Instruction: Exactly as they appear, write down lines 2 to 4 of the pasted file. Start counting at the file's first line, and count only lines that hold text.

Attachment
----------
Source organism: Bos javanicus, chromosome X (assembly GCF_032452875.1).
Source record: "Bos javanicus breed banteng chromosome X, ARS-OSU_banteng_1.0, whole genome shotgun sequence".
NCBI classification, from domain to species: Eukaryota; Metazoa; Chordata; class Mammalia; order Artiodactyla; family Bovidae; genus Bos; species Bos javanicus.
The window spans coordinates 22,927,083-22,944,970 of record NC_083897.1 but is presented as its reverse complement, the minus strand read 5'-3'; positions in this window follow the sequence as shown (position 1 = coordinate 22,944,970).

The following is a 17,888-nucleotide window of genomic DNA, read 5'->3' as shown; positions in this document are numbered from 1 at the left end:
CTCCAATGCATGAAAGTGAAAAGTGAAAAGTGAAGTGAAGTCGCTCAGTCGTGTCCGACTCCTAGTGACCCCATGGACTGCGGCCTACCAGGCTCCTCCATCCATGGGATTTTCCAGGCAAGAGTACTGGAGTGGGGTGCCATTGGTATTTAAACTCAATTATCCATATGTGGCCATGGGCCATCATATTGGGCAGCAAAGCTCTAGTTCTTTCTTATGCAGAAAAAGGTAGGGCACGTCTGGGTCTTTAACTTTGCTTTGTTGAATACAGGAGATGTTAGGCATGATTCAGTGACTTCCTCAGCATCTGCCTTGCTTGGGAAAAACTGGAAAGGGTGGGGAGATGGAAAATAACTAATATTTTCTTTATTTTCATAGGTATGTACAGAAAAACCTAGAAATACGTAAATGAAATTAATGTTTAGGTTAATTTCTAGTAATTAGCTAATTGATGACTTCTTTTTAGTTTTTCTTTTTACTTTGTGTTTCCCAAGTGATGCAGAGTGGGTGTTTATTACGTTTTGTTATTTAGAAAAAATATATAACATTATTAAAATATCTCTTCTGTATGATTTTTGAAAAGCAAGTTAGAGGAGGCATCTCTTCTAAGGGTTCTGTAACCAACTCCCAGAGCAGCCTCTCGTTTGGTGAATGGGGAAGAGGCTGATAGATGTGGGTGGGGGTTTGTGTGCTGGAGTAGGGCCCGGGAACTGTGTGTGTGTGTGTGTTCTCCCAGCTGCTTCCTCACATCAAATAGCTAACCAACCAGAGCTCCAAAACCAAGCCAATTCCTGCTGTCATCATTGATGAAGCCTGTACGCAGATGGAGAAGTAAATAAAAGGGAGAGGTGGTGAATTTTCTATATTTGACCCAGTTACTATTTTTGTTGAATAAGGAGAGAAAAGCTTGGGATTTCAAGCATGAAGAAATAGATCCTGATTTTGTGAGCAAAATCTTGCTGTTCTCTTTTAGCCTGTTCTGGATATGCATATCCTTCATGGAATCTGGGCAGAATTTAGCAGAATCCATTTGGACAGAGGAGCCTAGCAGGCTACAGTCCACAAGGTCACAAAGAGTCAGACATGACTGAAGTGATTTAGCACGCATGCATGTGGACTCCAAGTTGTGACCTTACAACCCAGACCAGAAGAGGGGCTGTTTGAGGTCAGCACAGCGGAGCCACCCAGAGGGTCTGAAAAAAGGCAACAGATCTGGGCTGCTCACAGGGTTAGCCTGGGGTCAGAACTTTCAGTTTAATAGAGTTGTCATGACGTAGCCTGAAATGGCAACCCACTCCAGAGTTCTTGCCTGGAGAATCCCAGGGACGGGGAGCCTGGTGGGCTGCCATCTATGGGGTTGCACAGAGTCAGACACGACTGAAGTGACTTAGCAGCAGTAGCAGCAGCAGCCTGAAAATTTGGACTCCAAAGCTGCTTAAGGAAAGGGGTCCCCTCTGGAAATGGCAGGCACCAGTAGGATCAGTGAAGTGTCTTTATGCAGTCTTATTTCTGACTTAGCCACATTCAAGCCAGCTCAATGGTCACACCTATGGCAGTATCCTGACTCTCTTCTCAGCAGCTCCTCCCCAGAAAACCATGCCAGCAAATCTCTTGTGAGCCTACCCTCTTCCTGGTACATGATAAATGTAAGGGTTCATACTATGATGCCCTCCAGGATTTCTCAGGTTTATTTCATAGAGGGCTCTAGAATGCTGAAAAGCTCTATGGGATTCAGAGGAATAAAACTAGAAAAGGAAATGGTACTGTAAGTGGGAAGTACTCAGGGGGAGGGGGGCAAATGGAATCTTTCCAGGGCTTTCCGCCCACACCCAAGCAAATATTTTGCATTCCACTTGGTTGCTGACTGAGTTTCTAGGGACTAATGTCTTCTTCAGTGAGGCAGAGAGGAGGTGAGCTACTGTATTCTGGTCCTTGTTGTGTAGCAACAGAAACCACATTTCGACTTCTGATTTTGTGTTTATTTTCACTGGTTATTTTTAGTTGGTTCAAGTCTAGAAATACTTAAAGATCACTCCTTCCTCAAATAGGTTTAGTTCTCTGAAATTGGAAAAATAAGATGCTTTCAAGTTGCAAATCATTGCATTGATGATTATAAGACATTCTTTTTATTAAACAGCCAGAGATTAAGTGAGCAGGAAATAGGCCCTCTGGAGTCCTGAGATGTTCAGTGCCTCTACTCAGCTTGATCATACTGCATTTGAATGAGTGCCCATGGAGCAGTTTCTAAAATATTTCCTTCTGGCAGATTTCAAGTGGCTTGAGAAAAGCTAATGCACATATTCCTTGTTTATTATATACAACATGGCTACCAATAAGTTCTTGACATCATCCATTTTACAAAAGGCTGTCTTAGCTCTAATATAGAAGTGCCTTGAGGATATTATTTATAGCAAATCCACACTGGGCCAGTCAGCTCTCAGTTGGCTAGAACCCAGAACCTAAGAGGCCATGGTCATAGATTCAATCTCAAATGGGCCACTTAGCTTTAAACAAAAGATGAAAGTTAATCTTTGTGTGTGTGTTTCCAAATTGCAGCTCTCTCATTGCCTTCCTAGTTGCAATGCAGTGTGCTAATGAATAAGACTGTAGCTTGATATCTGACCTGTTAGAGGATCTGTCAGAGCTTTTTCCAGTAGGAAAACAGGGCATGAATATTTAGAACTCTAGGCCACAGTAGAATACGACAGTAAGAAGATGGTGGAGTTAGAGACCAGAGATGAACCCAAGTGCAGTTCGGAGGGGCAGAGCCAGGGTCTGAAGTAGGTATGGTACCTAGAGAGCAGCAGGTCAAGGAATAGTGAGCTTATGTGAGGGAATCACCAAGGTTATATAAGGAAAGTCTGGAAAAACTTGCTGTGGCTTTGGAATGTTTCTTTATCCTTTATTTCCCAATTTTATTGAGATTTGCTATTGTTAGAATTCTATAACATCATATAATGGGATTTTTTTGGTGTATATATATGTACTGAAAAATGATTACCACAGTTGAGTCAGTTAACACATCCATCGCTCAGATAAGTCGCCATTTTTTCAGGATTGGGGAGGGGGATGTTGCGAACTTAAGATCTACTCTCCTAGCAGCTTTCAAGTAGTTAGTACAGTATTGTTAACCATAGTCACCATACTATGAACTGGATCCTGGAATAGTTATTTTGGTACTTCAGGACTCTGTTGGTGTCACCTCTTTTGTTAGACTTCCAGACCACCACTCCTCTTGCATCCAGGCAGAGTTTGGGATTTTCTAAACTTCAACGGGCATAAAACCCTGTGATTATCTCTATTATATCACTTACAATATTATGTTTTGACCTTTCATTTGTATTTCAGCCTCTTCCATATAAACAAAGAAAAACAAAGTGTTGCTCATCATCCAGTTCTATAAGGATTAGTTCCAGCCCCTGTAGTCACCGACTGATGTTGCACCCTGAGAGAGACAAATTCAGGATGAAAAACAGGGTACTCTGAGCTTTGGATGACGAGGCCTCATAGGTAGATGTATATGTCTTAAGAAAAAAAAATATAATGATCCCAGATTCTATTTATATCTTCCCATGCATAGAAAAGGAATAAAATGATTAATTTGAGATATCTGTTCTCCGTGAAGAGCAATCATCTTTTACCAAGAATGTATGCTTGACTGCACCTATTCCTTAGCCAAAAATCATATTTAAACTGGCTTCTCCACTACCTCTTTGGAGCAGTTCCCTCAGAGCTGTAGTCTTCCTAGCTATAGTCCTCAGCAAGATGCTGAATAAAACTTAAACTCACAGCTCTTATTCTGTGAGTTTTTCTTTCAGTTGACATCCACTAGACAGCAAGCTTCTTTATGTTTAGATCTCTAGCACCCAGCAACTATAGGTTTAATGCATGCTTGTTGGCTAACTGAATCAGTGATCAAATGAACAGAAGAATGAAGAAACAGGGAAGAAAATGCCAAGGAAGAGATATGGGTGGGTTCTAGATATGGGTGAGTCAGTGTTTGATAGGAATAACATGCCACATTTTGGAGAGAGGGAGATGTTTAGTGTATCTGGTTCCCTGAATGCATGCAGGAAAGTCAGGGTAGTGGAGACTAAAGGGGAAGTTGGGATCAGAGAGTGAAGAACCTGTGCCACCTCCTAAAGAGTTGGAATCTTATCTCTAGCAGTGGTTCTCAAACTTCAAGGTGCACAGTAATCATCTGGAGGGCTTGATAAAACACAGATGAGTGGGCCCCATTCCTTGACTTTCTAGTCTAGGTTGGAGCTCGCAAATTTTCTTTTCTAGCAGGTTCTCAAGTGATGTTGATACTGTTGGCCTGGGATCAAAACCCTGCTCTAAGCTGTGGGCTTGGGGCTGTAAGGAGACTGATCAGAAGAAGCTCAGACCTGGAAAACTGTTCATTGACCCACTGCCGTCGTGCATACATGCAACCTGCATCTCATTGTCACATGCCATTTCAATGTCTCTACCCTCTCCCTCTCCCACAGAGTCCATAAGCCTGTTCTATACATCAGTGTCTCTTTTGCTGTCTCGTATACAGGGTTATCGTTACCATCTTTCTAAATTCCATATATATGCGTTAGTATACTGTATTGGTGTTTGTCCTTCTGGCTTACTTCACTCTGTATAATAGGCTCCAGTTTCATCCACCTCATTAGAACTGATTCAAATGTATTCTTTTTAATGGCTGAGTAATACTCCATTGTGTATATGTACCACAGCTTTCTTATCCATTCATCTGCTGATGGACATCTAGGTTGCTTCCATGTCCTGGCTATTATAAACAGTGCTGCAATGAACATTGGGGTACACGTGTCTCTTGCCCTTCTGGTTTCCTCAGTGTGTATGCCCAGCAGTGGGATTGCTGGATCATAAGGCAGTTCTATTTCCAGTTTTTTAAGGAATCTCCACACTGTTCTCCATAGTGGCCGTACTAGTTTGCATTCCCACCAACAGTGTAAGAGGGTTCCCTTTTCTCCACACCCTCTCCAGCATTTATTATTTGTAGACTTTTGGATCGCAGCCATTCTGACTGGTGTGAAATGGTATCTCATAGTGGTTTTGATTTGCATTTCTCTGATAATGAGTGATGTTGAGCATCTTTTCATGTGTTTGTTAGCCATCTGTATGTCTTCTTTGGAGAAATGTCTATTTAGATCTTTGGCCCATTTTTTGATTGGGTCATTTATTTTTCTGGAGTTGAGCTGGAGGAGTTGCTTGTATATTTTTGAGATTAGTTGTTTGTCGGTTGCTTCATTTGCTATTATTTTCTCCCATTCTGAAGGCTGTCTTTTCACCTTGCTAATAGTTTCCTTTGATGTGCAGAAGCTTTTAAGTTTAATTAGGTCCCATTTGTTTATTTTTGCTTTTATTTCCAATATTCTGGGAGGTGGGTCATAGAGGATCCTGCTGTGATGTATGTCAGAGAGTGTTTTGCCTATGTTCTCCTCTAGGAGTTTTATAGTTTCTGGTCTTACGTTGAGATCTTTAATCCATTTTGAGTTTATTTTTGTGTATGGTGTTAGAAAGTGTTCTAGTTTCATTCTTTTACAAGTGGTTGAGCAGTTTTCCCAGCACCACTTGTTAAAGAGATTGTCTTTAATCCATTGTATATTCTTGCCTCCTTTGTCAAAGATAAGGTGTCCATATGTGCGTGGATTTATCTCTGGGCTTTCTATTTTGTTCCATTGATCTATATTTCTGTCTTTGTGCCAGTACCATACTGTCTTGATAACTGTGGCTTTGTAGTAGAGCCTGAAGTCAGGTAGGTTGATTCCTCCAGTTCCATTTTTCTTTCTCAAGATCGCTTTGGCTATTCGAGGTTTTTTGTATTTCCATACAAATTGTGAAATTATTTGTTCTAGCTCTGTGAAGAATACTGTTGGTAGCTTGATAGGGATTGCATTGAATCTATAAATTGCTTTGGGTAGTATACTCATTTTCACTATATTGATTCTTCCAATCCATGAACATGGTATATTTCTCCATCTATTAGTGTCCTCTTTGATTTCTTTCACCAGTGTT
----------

Source record: "Bos javanicus breed banteng chromosome X, ARS-OSU_banteng_1.0, whole genome shotgun sequence".
NCBI classification, from domain to species: Eukaryota; Metazoa; Chordata; class Mammalia; order Artiodactyla; family Bovidae; genus Bos; species Bos javanicus.
The window spans coordinates 22,927,083-22,944,970 of record NC_083897.1 but is presented as its reverse complement, the minus strand read 5'-3'; positions in this window follow the sequence as shown (position 1 = coordinate 22,944,970).